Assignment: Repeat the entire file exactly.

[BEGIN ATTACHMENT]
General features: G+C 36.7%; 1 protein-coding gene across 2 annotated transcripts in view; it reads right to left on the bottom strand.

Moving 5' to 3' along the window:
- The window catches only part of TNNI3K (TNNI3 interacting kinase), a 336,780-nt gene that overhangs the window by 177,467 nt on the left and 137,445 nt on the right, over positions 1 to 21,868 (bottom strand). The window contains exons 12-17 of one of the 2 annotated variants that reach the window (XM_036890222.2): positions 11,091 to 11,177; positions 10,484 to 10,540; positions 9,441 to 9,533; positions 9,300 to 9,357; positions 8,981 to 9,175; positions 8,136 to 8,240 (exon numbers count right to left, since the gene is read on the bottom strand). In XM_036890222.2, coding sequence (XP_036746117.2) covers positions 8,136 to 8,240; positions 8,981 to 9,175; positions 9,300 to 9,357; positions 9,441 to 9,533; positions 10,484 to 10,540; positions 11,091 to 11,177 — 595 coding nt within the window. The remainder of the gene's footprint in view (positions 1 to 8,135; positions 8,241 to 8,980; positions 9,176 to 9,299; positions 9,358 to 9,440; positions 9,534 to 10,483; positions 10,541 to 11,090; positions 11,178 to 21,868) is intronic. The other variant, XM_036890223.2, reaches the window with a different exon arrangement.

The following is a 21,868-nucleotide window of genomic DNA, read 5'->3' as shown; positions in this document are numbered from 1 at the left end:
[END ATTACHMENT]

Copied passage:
General features: G+C 36.7%; 1 protein-coding gene across 2 annotated transcripts in view; it reads right to left on the bottom strand.

Moving 5' to 3' along the window:
- The window catches only part of TNNI3K (TNNI3 interacting kinase), a 336,780-nt gene that overhangs the window by 177,467 nt on the left and 137,445 nt on the right, over positions 1 to 21,868 (bottom strand). The window contains exons 12-17 of one of the 2 annotated variants that reach the window (XM_036890222.2): positions 11,091 to 11,177; positions 10,484 to 10,540; positions 9,441 to 9,533; positions 9,300 to 9,357; positions 8,981 to 9,175; positions 8,136 to 8,240 (exon numbers count right to left, since the gene is read on the bottom strand). In XM_036890222.2, coding sequence (XP_036746117.2) covers positions 8,136 to 8,240; positions 8,981 to 9,175; positions 9,300 to 9,357; positions 9,441 to 9,533; positions 10,484 to 10,540; positions 11,091 to 11,177 — 595 coding nt within the window. The remainder of the gene's footprint in view (positions 1 to 8,135; positions 8,241 to 8,980; positions 9,176 to 9,299; positions 9,358 to 9,440; positions 9,534 to 10,483; positions 10,541 to 11,090; positions 11,178 to 21,868) is intronic. The other variant, XM_036890223.2, reaches the window with a different exon arrangement.

The following is a 21,868-nucleotide window of genomic DNA, read 5'->3' as shown; positions in this document are numbered from 1 at the left end: